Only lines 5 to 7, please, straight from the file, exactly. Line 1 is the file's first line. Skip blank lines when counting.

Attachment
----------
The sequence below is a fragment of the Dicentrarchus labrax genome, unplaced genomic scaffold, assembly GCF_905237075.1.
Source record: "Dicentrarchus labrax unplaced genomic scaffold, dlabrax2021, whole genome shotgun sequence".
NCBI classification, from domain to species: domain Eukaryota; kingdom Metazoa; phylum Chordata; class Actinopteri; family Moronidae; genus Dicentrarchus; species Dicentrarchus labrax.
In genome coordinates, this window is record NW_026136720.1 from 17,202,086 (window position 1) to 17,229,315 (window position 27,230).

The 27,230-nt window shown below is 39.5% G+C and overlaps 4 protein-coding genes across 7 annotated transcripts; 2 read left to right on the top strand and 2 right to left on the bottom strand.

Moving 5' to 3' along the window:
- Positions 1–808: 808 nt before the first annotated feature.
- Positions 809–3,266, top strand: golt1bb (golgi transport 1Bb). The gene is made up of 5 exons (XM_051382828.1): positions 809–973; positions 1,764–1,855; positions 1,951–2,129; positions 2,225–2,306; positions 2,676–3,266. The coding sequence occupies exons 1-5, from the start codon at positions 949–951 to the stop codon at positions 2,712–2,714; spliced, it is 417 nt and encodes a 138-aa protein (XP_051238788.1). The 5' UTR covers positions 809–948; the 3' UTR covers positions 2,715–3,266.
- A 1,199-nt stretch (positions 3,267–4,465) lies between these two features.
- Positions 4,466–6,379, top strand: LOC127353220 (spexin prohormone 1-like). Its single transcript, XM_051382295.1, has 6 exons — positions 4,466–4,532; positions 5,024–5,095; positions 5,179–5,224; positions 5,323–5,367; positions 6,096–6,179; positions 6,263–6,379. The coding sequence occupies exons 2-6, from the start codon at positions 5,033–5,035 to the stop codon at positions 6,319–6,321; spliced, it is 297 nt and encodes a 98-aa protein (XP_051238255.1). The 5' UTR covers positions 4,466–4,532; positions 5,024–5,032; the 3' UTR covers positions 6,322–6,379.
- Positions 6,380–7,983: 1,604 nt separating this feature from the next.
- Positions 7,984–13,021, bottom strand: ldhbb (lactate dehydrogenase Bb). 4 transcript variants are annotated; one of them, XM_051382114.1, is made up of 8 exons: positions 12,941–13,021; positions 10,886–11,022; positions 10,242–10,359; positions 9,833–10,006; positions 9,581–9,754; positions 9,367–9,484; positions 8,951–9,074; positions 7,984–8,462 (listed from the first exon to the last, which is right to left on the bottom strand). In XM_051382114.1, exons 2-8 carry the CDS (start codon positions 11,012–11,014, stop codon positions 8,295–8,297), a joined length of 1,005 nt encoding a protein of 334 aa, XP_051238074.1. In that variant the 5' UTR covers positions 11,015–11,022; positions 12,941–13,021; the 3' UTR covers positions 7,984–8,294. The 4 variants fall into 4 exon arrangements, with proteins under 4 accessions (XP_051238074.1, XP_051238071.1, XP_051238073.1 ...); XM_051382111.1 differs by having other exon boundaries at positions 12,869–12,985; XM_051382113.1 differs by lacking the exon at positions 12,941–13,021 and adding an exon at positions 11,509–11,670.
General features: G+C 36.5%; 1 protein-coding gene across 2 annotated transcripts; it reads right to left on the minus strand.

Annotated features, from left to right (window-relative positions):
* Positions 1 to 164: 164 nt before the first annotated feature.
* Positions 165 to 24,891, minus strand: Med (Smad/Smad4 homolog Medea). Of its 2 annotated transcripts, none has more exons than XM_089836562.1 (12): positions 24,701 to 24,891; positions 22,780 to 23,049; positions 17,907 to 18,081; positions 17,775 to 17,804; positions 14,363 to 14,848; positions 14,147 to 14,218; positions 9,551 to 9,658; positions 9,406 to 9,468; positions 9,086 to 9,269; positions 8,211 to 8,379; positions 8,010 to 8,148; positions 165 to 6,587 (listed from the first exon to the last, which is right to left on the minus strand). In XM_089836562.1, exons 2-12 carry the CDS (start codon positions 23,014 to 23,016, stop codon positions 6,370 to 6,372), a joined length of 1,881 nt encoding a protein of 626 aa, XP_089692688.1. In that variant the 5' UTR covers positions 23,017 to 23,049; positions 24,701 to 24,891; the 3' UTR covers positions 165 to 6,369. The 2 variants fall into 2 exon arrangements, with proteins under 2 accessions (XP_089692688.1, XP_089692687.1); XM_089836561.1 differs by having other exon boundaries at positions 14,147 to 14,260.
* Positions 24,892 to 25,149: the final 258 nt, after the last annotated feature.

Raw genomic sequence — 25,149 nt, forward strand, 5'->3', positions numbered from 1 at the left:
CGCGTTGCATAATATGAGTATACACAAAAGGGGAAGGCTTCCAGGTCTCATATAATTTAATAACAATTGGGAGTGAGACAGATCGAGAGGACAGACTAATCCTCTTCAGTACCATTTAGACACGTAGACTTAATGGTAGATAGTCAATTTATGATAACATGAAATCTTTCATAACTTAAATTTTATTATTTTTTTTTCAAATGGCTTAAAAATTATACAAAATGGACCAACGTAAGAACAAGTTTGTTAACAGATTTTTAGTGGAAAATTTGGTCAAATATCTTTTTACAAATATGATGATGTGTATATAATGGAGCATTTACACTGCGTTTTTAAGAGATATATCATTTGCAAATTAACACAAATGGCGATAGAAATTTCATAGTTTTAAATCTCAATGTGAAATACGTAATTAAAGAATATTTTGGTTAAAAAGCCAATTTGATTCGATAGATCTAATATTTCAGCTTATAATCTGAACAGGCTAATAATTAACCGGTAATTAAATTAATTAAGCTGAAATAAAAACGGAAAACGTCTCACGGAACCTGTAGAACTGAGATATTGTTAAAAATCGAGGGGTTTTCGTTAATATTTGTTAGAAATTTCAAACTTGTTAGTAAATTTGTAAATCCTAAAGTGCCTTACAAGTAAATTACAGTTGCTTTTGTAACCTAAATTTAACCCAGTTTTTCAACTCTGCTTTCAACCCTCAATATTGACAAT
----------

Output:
The 27,230-nt window shown below is 39.5% G+C and overlaps 4 protein-coding genes across 7 annotated transcripts; 2 read left to right on the top strand and 2 right to left on the bottom strand.

Moving 5' to 3' along the window:
- Positions 1–808: 808 nt before the first annotated feature.